Susanne Frick, Andrés Rodríguez-Pose, 14 February 2018

Urban concentration is typically deemed to lead to greater national economic growth. This column challenges this view, using an original dataset covering 68 countries over the past three decades. Urban concentration levels have decreased or remained stable on average, though these averages hide widely diverging trends across countries. Although concentration has been beneficial for high-income countries, this hasn’t been the case for for developing countries.

Michael Clemens, 03 January 2018

Does financial aid contribute to economic growth? In this video, Michael Clemens argues it has, on average, positive effects on growth but the investment has diminishing returns. This video was recorded at the Royal Economic Conference held in London in April 2013.

Theresa Finley, Raphael Franck, Noel Johnson, Stelios Michalopoulos, 02 December 2017

Political revolutions often bring swift regime change leading to short-run economic change, but the long-term consequences are less clear. Some argue that revolutions pave the way for capitalist market growth, while others argue they are only political in nature with limited economic consequence. This column uses extensive evidence from the French Revolution to show that the effects vary across the country and over time. The analysis speaks to questions of concern to developing countries regarding the relationship between institutional change, inequality, and long-run economic development. 

Bruno Pellegrino, Luigi Zingales, 28 November 2017

Italy stands out among developed countries for its large public debt and chronically low productivity growth. The country’s productivity growth disease cannot be addressed without understanding why aggregate labour productivity abruptly stopped growing around 1995. This column argues that the most likely cause is Italian firms’ non-meritocratic managerial practices, which meant they failed to capitalise on the ICT revolution.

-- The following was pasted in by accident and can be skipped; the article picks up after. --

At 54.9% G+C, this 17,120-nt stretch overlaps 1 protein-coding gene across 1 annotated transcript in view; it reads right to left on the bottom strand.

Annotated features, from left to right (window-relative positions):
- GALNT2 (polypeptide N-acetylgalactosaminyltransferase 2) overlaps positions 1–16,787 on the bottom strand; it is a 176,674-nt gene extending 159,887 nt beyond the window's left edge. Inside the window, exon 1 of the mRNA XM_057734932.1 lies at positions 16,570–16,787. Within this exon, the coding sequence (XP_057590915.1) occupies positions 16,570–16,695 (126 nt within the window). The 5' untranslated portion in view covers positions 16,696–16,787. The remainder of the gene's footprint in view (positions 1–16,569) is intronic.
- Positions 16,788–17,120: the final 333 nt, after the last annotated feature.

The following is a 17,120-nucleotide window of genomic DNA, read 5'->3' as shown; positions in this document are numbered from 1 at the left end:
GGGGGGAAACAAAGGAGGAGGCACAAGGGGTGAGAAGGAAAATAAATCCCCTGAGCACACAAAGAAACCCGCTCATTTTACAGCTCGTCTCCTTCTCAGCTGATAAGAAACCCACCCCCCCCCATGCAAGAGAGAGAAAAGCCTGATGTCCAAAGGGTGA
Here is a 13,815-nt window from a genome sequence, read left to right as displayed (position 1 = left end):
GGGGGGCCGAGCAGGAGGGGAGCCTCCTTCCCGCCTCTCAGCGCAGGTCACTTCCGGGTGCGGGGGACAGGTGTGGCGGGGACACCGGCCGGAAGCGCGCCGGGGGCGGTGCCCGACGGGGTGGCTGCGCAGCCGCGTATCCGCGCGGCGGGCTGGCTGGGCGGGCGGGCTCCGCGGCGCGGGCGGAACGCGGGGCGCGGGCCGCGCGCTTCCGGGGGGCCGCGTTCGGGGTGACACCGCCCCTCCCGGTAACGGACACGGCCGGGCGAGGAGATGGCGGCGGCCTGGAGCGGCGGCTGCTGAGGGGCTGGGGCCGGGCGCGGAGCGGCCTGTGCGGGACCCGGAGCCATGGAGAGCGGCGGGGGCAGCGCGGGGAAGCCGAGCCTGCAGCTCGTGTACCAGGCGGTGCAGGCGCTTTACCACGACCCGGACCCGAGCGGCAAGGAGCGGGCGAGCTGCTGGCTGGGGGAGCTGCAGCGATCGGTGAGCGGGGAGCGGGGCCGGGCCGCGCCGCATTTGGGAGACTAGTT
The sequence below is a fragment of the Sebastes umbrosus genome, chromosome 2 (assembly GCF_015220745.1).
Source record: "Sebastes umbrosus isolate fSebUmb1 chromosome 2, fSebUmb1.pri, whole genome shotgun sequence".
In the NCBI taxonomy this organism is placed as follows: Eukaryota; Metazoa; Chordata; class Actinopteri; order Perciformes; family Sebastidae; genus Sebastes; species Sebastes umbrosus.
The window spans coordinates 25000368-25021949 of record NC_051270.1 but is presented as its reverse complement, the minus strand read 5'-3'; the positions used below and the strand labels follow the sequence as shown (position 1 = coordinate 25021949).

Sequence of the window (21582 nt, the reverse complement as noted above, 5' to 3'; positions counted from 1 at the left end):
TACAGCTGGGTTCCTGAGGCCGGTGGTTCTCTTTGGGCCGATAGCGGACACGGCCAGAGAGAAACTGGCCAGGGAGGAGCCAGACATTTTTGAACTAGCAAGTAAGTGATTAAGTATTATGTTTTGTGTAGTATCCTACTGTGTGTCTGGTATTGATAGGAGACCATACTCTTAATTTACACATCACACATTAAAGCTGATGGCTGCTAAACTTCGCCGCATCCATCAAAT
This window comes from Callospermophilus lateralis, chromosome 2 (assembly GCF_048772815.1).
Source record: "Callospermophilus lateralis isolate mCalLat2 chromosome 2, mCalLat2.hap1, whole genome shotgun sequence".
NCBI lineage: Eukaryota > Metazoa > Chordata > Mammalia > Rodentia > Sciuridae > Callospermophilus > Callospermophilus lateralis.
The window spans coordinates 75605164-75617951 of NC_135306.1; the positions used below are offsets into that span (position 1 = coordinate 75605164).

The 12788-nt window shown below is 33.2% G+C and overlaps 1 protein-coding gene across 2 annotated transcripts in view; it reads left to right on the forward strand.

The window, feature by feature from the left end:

Thomas Andersen, Jeanet Bentzen, Carl-Johan Dalgaard, Paul Sharp, 23 October 2017

Examples of the interaction of religious influence and economic performance have occurred throughout history, most notable Weber’s argument of the ‘Protestant ethic’. This column uses an earlier example, of the Cistercian Catholic Order, to show that religious values did influence productivity and economic performance in England and across Europe. The effect of this historic influence has persisted to today.

Susanne Frick, Andrés Rodríguez-Pose, 20 October 2017

Big cities have historically been seen as an important prerequisite for a country’s economic growth. In recent decades, however, developing countries have rapidly urbanised, and large cities are increasingly found in relatively poor countries. This column uses a new dataset to revisit the relationship between city size and economic growth. It finds that relatively small cities (with populations under three million) have been more conducive to economic growth, while very large cities are only growth-enhancing in countries with a very large urban population.

Tomoya Mori, 25 August 2017

The population sizes of cities are highly indicative of their industrial structure. This column identifies the cities in Japan in which manufacturing industries have significant agglomeration, and reveals that the number of these agglomeration cities differs widely across industries, with industries that are located in a smaller number of cities being found in larger cities. There is also considerable churning of population and industrial activities among Japanese cities, with population growth reflecting the development of highway and high-speed railway networks.

Christiane Baumeister, Lutz Kilian, 18 May 2017

The sluggish growth of the US economy after the 2014-2016 decline in the oil price surprised many economists. This column argues that it should have been expected. The modest stimulus to private consumption and non-oil business investment was largely offset by a large decline in investment by the oil sector. Growth was further slowed by a simultaneous global economic slowdown, reflected in lower US exports. 

Franziska Ohnsorge, Shu Yu, 16 May 2017

Since the Global Crisis, private credit has risen sharply in several emerging market and developing economies as well as advanced economies. This column examines the role of investment alongside these credit booms, and how output growth has been affected. These booms have been unusually ‘investment-less’ in comparison to previous episodes, which were accompanied by investment surges. The absence of investment surges during credit booms is accompanied by lower growth, especially once the credit boom unwinds.

Elias Masilea, 15 March 2017

South Africa has had a growth programme that hasn't generated jobs. In this video, Elias Masilea discusses the importance of higher-quality jobs to change the balance of labor supply and demand. This video was recorded at the UNU-WIDER Conference in Pretoria in December 2016.

Felix Hufeld, Ralph Koijen, Christian Thimann, 30 January 2017